Students are advised to study the Ace of Disks in the tarot, and Crowley’s commentary thereupon (particularly regarding the identity of Sol and Terra).

With these ideas in mind, we are in a better position to understand Blake’s “To Winter” from a Thelemic perspective, and its formal combination of separate stanzas containing deep enjambments. The very form of the poem performs the way that Winter (the earth, the physical world, the regular events of one’s life, the north) can appear barren, in which entities are disconnected, but in fact contains within it – for those who know how to look – the interconnection represented by the joy of Sun.
The first line of the poem is a syntactically-complete sentence, a command to Winter, but it ends in a colon, a mark of punctuation that throws forward the emphasis. That colon both arrests the motion of the stanza and propels it, in exactly the way that the element of earth can both signify the solidification of the individual into a “separate” ego at odds with the world and can also act – when seen rightly – as a gateway to an understanding of the physical world as a paradise in which the boundaries between self and other are understood as arbitrary distinctions drawn by the mind/Khu.

Unlike “To Autumn,” which consisted of the anticipation of Autumn, the performance of his song, and his departure, “To Winter” features a stanza of commands to the season – set off by quotation marks – followed by the speaker lamenting (as if in an aside) that Winter cannot hear him. The speaker perceives no meaningful connection here. He describes Winter in its most monstrous aspects and anticipates the season’s eventual overthrow and his retreat below “Mount Hecla,” an Icelandic volcano mentioned in Thompson’s famous poem The Seasons, which Blake clearly has in mind in these mini season poems.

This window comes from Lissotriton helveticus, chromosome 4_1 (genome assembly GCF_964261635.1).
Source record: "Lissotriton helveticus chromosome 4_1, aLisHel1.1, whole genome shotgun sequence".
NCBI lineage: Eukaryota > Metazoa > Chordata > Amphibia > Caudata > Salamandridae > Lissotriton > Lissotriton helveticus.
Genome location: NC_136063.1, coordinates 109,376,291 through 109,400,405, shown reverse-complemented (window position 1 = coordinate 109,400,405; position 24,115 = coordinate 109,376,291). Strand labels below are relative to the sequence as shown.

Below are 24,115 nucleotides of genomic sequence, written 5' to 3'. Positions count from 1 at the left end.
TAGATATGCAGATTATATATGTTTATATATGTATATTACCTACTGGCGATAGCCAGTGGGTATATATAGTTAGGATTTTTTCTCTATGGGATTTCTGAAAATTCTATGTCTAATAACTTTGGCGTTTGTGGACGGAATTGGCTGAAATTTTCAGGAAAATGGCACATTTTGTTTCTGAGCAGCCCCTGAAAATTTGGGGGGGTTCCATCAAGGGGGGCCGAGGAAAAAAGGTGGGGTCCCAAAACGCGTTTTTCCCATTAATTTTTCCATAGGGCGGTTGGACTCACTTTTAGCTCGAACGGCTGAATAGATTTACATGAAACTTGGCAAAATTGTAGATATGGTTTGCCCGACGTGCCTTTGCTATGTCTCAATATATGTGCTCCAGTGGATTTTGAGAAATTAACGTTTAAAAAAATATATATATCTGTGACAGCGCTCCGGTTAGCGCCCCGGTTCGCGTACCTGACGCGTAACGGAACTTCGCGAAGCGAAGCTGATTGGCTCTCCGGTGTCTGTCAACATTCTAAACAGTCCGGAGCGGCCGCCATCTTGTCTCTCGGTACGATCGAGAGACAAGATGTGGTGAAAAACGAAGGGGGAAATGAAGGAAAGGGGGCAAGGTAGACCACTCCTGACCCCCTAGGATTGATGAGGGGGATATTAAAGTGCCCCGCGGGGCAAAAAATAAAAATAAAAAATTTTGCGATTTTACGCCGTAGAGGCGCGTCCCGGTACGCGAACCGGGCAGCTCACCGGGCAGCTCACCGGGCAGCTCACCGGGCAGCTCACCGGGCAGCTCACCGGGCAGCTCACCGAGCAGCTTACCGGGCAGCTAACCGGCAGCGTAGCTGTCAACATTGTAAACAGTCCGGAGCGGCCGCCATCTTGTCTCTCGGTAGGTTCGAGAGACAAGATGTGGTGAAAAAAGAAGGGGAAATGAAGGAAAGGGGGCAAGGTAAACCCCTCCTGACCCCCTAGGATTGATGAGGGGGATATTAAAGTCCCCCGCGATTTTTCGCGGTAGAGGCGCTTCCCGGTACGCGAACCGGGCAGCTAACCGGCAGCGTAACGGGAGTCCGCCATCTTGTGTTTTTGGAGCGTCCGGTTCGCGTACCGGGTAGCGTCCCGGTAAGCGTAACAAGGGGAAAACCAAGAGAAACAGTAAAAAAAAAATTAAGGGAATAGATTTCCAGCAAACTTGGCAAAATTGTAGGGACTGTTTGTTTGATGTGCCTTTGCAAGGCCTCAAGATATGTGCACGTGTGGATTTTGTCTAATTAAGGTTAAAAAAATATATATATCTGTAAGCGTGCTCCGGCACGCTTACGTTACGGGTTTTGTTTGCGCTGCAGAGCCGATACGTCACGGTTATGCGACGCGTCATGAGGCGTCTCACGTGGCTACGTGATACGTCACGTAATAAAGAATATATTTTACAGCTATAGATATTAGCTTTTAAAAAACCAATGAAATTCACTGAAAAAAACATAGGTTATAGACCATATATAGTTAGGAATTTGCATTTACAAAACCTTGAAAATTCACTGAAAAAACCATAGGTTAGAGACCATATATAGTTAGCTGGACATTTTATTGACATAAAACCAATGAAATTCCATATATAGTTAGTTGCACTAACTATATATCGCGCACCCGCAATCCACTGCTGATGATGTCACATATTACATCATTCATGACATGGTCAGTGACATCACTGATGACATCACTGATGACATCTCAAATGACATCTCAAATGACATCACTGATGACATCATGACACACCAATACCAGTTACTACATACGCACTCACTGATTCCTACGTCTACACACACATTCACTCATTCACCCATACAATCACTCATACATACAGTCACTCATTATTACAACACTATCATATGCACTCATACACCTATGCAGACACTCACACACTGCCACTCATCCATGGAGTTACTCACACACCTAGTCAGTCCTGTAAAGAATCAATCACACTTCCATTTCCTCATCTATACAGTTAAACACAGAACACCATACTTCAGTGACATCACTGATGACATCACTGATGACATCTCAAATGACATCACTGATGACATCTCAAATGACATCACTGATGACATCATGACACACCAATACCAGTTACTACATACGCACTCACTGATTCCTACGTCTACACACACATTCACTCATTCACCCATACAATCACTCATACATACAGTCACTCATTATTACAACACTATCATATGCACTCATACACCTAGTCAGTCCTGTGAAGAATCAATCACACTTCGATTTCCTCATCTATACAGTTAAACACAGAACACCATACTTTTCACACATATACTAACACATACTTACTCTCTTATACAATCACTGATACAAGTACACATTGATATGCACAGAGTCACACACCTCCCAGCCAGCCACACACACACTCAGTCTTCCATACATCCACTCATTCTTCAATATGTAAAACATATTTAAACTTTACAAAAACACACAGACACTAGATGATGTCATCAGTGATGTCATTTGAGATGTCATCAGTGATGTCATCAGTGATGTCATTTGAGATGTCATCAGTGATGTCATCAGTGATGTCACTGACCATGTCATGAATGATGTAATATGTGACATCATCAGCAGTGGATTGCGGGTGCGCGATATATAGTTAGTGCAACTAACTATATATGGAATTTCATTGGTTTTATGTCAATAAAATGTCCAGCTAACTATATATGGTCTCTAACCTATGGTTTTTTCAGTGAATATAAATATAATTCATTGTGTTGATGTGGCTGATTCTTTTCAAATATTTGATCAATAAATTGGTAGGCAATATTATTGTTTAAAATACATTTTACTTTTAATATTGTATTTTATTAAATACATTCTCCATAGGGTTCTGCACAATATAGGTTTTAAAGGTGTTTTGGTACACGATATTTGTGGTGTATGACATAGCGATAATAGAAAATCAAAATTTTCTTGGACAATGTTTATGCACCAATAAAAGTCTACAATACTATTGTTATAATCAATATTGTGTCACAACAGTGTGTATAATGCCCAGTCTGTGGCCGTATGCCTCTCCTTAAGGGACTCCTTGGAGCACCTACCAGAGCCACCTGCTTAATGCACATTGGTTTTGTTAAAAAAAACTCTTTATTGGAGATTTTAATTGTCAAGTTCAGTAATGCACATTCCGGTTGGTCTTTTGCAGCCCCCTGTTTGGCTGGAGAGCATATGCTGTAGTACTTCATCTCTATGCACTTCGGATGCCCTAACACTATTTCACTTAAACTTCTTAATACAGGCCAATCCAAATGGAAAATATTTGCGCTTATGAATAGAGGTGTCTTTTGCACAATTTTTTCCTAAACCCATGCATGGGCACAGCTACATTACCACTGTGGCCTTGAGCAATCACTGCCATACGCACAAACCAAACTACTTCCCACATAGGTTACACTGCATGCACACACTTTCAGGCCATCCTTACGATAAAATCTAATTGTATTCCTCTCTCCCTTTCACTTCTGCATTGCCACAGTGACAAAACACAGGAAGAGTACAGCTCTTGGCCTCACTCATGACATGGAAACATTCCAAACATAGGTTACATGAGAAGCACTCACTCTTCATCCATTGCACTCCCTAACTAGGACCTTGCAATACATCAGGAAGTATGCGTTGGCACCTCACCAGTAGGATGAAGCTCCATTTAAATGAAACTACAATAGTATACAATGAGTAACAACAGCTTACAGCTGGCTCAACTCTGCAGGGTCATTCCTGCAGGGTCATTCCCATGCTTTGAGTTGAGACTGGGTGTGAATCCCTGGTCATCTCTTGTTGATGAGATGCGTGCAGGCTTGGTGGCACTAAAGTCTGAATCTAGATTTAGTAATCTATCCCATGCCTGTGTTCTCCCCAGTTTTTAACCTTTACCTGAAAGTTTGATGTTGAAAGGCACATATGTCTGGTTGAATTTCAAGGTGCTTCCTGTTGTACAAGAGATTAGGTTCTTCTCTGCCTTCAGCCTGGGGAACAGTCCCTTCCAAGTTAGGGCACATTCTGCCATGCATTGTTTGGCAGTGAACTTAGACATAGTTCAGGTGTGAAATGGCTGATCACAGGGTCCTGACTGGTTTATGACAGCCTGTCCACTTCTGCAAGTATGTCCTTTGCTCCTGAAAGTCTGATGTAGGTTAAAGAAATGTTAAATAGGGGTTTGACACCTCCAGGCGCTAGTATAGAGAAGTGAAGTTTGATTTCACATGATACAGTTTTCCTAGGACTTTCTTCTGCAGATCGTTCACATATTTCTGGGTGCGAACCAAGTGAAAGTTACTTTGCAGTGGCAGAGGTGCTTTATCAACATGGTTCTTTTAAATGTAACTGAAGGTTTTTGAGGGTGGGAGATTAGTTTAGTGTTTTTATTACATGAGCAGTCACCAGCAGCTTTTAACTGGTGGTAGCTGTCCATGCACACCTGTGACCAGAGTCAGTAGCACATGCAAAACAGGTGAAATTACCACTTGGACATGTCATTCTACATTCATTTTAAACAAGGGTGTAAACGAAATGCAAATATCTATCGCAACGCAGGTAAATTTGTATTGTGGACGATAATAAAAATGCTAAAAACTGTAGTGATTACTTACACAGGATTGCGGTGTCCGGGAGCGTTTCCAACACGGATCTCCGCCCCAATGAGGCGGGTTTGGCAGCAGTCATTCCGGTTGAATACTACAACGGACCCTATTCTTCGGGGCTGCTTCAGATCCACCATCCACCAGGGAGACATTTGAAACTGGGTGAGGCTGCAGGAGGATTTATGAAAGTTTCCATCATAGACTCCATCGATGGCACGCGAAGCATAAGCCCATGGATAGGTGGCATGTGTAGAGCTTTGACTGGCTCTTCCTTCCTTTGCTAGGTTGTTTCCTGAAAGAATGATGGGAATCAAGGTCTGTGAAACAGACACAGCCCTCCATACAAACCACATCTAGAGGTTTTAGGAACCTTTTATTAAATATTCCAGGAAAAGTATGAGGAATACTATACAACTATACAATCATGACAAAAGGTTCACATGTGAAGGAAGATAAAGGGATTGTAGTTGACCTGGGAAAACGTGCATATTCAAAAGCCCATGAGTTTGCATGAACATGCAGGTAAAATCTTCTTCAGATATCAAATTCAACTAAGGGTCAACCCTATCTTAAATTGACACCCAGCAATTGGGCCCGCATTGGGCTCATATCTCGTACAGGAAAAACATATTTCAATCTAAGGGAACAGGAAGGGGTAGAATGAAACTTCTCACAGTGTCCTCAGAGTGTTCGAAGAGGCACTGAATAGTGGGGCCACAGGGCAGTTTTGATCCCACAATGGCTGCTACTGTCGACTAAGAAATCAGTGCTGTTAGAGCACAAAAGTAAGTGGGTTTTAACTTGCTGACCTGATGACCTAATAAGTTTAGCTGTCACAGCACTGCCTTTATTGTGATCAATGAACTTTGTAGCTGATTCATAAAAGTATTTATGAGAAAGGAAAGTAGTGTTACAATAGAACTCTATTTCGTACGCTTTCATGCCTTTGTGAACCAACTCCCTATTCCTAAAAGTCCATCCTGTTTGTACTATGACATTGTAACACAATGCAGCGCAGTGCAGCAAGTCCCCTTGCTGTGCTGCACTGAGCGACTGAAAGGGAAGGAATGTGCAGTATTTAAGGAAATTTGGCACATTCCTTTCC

In other words, the speaker exists in a state of isolation, cut off from the rewarding experience of the sun, perceiving Winter as nothing more than a monster (and the description of Winter echoes what will later become in Blake’s corpus “Urizen,” the tyrannical god modeled on Jehovah, the rational faculty when it has usurped control of the human).

Like the speaker of many of the Songs of Experience, the speaker of “To Winter” cannot see past his limited perspective, but the form in which the poem is written enables us to discern that the situation is more complicated than the speaker can realize. We do not have to wait until the overthrow of Winter but can exult and enjoy the materiality of this – and all seasons – with which our bodies and minds are inexorably bound.
As Winter comes upon us, let us reflect that the days are starting to grow longer, that the sun never really goes anywhere, that there is a constant, neverending source of light, love, liberty, and light that is always available to those capable of shifting the focus of the mind.